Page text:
Game preparation is perhaps the most work a GM has to put in. In fact, it might be the only “work” they have to put in. It doesn't always come across as easy or fun. There are a few ways we can streamline the process however. Having a bestiary, NPC generation system, working out experience-to-wealth ratios and entertaining game-prep thoughts more often as opposed to more adamantly are all tricks worth learning.
A Bestiary is one of the GM's best friends. Eventually you and/or your players will want more from the game than what's presented in the books, monster-wise. Plus, if you've got very experienced players, they've probably fought nearly all of that stuff already. Make your own monsters, or your own renditions of those monsters. This could be something as simple as tweaking stats or attack strategies, or something as complex as granting them new types of attacks or defenses. Organize your beasties so that when you need a certain role filled, all you must do is find a card or print a sheet of paper.
NPC generators are another tool you should familiarize yourself with. My recommendation is, if you're savvy with spreadsheets or another medium, make your own. I've got a spreadsheet myself. It can do things like determine random names, stats, strategies, weapons, race and more. With a few numbers, all I've got to do is copy down an automatically generated stat block. This saves so much time. Remember – not every character has to be some sort of paragon. As GMs we must play all types, including the ones who got the short end of the stick.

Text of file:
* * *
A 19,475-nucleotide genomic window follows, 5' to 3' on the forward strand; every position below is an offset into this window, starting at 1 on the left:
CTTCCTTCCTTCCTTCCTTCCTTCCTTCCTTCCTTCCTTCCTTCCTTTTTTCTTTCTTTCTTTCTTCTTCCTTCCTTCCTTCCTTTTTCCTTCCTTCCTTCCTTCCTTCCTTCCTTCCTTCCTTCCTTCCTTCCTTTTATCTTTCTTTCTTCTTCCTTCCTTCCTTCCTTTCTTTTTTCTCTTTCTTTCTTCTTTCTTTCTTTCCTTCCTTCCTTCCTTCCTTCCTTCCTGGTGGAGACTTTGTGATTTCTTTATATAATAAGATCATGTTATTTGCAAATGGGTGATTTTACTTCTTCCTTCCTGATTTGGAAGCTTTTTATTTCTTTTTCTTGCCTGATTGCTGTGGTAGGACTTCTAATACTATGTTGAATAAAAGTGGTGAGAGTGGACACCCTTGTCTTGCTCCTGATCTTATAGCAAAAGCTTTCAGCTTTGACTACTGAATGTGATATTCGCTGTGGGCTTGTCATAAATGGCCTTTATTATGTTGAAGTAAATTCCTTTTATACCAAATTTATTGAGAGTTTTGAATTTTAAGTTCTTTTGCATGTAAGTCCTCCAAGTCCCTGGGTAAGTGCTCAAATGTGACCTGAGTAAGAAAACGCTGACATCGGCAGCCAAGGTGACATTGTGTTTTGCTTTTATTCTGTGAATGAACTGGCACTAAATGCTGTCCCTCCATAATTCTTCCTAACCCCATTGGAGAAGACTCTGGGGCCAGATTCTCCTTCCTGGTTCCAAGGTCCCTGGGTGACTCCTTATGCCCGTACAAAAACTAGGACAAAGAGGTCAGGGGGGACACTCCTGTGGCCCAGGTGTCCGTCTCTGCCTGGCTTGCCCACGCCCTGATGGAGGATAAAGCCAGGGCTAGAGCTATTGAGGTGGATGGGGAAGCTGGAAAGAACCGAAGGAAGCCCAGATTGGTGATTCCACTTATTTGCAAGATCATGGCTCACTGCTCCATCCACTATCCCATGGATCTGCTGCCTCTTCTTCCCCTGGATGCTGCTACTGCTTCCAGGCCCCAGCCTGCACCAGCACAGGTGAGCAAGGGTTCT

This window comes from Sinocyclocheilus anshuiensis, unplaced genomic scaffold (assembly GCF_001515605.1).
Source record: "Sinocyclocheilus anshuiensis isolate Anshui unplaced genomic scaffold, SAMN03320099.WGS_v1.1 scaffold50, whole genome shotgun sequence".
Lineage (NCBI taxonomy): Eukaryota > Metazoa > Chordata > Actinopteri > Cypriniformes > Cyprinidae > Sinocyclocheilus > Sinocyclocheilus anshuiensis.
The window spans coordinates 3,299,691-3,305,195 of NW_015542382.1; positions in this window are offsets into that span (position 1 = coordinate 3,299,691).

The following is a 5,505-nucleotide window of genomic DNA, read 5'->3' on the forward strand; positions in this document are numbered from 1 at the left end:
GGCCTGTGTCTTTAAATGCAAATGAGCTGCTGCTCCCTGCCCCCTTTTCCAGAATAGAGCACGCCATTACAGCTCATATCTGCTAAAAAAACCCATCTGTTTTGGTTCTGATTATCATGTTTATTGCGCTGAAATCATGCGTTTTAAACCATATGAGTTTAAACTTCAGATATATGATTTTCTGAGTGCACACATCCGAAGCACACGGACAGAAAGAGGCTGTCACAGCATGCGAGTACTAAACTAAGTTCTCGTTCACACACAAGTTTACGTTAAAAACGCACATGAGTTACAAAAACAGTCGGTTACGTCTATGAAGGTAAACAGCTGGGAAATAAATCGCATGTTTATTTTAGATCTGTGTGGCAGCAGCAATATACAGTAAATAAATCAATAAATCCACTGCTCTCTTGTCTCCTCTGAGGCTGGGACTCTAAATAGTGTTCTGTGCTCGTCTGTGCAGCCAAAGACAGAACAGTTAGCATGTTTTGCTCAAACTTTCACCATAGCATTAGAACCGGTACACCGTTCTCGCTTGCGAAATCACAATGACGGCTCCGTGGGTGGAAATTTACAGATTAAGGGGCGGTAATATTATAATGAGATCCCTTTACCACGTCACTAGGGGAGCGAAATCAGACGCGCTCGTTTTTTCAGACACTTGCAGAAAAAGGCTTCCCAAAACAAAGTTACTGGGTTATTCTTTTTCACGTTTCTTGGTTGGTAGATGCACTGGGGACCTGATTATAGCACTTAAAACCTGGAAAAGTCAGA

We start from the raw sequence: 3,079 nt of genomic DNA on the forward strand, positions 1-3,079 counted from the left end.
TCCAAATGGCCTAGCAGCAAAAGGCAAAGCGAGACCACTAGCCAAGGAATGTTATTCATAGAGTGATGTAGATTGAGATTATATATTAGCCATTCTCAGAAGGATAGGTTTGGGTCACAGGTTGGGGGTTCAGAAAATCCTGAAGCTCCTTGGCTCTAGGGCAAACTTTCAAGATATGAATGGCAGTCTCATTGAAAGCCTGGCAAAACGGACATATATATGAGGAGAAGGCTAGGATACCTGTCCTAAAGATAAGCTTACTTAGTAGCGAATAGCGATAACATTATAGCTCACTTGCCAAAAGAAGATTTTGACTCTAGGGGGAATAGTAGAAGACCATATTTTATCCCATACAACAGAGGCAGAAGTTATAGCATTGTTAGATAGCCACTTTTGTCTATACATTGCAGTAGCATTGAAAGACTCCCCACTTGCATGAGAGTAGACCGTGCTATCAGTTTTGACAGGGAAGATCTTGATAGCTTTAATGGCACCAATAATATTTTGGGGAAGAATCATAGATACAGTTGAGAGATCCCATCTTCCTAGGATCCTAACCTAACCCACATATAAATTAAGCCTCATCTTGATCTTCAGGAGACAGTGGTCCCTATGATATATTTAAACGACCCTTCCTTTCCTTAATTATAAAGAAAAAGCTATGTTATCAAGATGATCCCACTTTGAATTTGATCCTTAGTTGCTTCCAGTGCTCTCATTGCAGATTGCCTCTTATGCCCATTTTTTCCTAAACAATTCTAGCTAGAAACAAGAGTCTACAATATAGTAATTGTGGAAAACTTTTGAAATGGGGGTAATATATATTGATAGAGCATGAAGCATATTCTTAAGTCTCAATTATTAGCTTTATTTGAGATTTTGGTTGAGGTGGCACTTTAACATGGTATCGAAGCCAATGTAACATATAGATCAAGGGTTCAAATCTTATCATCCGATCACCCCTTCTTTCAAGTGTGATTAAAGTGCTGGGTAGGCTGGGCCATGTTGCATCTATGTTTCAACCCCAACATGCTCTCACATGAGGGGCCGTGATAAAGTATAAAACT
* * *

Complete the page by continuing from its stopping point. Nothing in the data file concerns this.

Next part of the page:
Depending on which game system you play, experience-to-wealth ratios may or may not be important. I play a lot of Dungeons and Dragons, so what level my PCs are has a lot to do with what they should have in their character's inventory. If you can gauge what wealth the party should be getting ahead of time, based on what level they will be and how much gold they're expected to have by the next level, it can save both your time and the PCs lives.
Even in games with no levels, monsters or even combat – thinking often about preparations which must be made will do a lot more for the game than thinking emphatically on it. When we dwell on one thing and try and force creativity it often comes across as forced. Let the mastery flow, GMs. We don't need to allot huge chunks of time to prepare every sequence: Instead, divvy out small segments throughout the day. Of course, if you get in the zone then take it as best as you can, but don't try and require it of yourself.
Riding the bus? What might that NPC boss say at the next encounter? Waiting for coffee at the café? How can you hide the treasure chest in that final dungeon corridor so that it's just beyond obvious in the description? Doing this, you'll find that game prep is much easier to plan for when it's to come in small, frequent bursts. It'll also help keep that creativity flowing instead of fighting the uphill battle of forcing it to start. Happy streamlining!